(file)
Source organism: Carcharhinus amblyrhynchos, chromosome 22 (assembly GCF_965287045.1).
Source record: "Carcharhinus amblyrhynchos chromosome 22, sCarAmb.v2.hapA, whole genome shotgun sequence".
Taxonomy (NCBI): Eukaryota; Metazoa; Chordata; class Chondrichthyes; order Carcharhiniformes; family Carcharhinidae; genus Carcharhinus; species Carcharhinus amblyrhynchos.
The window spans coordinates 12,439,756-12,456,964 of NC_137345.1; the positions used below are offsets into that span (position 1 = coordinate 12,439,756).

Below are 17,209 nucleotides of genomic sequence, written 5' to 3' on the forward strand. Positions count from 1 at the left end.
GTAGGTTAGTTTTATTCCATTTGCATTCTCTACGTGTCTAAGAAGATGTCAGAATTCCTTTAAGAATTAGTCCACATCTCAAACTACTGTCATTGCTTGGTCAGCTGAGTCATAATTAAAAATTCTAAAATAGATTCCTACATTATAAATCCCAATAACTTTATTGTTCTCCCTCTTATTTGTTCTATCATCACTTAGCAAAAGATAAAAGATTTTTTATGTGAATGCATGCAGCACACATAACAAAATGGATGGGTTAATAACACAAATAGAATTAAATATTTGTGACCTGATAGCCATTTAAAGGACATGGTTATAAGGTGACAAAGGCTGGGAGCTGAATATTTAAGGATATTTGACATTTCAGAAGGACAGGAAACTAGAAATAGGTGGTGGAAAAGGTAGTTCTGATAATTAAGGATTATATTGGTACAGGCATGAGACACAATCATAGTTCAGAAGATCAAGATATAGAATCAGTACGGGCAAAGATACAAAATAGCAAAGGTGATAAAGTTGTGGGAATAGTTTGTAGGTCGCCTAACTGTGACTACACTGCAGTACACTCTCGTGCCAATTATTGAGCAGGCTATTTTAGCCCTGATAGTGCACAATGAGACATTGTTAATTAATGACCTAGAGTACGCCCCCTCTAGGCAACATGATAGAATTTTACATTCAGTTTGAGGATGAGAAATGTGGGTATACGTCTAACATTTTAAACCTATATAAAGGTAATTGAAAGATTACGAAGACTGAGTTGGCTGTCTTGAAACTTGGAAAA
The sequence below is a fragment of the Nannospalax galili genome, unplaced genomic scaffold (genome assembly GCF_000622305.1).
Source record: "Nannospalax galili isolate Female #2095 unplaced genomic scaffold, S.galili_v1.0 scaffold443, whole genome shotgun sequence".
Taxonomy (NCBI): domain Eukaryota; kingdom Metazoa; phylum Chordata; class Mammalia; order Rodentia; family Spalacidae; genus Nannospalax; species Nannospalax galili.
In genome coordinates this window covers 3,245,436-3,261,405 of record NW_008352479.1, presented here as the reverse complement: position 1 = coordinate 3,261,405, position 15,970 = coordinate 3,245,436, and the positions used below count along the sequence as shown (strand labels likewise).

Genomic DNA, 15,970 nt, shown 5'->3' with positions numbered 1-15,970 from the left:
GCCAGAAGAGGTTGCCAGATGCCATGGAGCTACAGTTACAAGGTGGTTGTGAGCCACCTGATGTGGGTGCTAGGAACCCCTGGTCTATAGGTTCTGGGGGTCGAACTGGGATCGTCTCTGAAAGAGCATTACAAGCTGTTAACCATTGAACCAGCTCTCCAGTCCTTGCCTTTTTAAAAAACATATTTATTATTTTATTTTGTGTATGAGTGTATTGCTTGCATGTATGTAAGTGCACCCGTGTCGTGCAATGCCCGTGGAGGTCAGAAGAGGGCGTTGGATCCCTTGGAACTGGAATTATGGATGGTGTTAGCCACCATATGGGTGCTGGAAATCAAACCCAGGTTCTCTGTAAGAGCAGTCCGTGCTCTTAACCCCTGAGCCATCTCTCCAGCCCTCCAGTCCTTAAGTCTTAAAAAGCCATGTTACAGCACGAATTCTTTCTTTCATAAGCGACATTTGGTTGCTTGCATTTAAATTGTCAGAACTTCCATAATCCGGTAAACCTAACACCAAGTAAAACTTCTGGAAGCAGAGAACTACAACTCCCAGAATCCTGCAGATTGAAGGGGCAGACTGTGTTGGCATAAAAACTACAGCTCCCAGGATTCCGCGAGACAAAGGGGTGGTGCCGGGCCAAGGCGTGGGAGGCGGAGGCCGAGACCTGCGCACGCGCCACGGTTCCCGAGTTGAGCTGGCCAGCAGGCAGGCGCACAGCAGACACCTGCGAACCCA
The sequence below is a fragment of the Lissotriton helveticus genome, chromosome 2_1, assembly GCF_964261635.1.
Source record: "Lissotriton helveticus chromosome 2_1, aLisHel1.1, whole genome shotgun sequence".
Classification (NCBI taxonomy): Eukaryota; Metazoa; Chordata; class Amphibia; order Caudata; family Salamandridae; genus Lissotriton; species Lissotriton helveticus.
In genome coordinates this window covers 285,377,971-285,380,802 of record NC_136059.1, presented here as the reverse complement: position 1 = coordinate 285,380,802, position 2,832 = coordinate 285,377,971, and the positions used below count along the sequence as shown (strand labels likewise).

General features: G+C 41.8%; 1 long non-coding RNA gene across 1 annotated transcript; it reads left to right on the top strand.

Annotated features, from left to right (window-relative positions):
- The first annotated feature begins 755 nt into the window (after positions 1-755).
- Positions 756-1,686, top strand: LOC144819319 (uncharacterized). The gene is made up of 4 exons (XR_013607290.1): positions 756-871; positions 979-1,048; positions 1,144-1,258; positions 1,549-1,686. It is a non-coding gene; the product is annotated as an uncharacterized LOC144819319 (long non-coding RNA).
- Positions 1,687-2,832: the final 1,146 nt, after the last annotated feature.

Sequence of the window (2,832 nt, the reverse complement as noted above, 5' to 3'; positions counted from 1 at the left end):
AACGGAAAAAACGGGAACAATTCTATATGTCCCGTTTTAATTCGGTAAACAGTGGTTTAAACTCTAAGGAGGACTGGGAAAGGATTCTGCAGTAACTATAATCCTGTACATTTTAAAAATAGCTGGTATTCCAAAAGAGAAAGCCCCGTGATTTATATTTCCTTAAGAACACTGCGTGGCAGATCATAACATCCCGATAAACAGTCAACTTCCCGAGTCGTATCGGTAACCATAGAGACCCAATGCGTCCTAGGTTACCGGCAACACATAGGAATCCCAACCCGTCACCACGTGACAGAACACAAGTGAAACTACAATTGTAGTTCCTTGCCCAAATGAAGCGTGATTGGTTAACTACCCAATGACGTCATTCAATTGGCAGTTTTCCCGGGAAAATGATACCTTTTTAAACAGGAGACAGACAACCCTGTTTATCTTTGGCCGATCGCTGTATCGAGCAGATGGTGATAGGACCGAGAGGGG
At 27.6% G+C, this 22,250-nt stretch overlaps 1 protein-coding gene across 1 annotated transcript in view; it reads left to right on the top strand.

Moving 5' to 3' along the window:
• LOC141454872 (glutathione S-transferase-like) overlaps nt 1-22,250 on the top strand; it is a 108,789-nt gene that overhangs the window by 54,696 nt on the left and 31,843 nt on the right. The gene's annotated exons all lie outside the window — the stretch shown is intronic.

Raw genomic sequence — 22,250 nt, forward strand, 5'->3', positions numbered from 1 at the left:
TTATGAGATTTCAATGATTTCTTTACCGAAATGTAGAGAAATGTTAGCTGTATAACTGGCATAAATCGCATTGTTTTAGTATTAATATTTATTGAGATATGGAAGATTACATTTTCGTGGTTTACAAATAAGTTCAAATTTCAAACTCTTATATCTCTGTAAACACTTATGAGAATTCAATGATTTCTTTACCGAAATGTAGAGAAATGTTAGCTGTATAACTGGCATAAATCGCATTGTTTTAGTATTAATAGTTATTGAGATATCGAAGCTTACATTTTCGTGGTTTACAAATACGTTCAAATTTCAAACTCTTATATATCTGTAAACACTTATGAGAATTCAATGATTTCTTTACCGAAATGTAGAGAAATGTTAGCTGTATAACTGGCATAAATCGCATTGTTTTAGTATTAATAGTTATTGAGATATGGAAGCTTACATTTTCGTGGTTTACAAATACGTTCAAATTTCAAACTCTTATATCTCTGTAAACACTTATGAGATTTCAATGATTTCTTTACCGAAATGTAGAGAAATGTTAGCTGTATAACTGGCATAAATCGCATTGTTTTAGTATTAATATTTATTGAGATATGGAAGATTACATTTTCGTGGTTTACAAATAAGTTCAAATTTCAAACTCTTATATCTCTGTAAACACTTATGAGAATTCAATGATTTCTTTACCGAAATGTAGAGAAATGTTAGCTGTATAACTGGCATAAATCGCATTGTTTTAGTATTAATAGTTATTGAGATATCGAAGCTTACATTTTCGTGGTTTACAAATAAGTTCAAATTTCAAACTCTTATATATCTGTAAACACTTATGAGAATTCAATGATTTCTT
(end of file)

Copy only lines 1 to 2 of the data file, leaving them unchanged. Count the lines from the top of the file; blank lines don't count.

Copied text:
Source organism: Carcharhinus amblyrhynchos, chromosome 22 (assembly GCF_965287045.1).
Source record: "Carcharhinus amblyrhynchos chromosome 22, sCarAmb.v2.hapA, whole genome shotgun sequence".